INSTEX Becomes Operational but Is It Too Little, Too Late?
Announced last week, “INSTEX had been made operational and available to all EU Member States.” INSTEX is the special purpose financing channel designed by the EU to permit the processing of payments for trade between the EU and Iran. INSTEX was deemed necessary by the EU in light of the refusal by many private banks to process payments for trade between the EU and Iran that continues to be authorized by the EU despite the U.S. withdrawal from the Joint Comprehensive Plan of Action (JCPOA) resulting in the re-imposition of U.S. sanctions.
Various Member States are in the process of becoming shareholders of INSTEX (Instrument in Support of Trade Exchanges). The corresponding Iranian entity (STFI – Special Trade and Financing Instrument) has already been set up, and it is understood that there are now transactions being processed through the SPV. Initially the channel will only be used for trading non-sanctionable goods, including humanitarian, medical and agriculture products. However, it is possible that this could be expanded in the future. INSTEX is available to all Member States and will be rolled out to operators from third countries.
The Chair of the EU Joint Commission released a statement lauding the launch of INSTEX and setting out other areas of compliance with the JCPOA (e.g., the modernization of the Arak research reactor, the conversion of the Fordow facility, and the crucial role of the UN International Atomic Energy Agency (IAEA) in monitoring Iran’s nuclear commitments under the JCPOA).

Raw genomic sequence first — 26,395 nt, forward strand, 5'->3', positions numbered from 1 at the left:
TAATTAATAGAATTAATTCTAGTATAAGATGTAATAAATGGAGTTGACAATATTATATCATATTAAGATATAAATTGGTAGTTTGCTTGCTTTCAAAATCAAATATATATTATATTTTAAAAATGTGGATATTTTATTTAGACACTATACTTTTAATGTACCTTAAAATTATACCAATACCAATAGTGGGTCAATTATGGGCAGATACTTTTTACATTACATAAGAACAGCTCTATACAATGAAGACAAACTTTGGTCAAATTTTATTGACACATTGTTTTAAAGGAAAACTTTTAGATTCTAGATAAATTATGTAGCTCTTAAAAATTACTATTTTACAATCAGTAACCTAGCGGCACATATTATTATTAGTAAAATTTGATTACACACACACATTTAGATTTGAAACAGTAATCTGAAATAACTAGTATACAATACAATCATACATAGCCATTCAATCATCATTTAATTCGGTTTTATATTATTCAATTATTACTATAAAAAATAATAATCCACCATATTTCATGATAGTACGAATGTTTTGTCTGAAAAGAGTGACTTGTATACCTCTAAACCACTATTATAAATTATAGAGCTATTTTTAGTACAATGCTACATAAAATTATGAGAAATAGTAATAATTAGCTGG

However, just days later (on 1 July), the IAEA announced that Iran had exceeded stockpile limits imposed under the nuclear deal. The move followed Iran’s 60-day ultimatum issued to Europe on May 8 (exactly one year after Trump’s withdrawal from the nuclear deal). Iranian Foreign Minister, Javad Zarif, insists that this is not a breach of Iran’s JCPOA commitments.
The European nations leading this process are now “urgently considering next steps under the terms of the JCPOA.” Iran has already felt the impact of the re-imposed U.S. sanctions and there are concerns that Europe’s offering is too little, too late. Zarif has made it clear that “INSTEX is meaningless without Europe’s implementation of its other undertakings.”
It remains to be seen what Europe can offer Iran to incentivize them to uphold their end of the deal. Over the past few weeks, the JCPOA has moved closer to collapse.
Furthermore, it is difficult to tell if European businesses will actually use INSTEX to engage in trade with Iran. At the moment, Europe-Iran trade remains very low as those European companies with U.S. business or who rely on the U.S. dollar have generally decided not to risk their U.S. relationship or sanctions over opportunities in Iran.
In particular, U.S. “secondary sanctions” can result in the blocking of the property of companies that engage in “significant” transactions with Iranian parties who are on the U.S. List of Specially Designated Nationals or that involve certain sectors of the Iranian economy.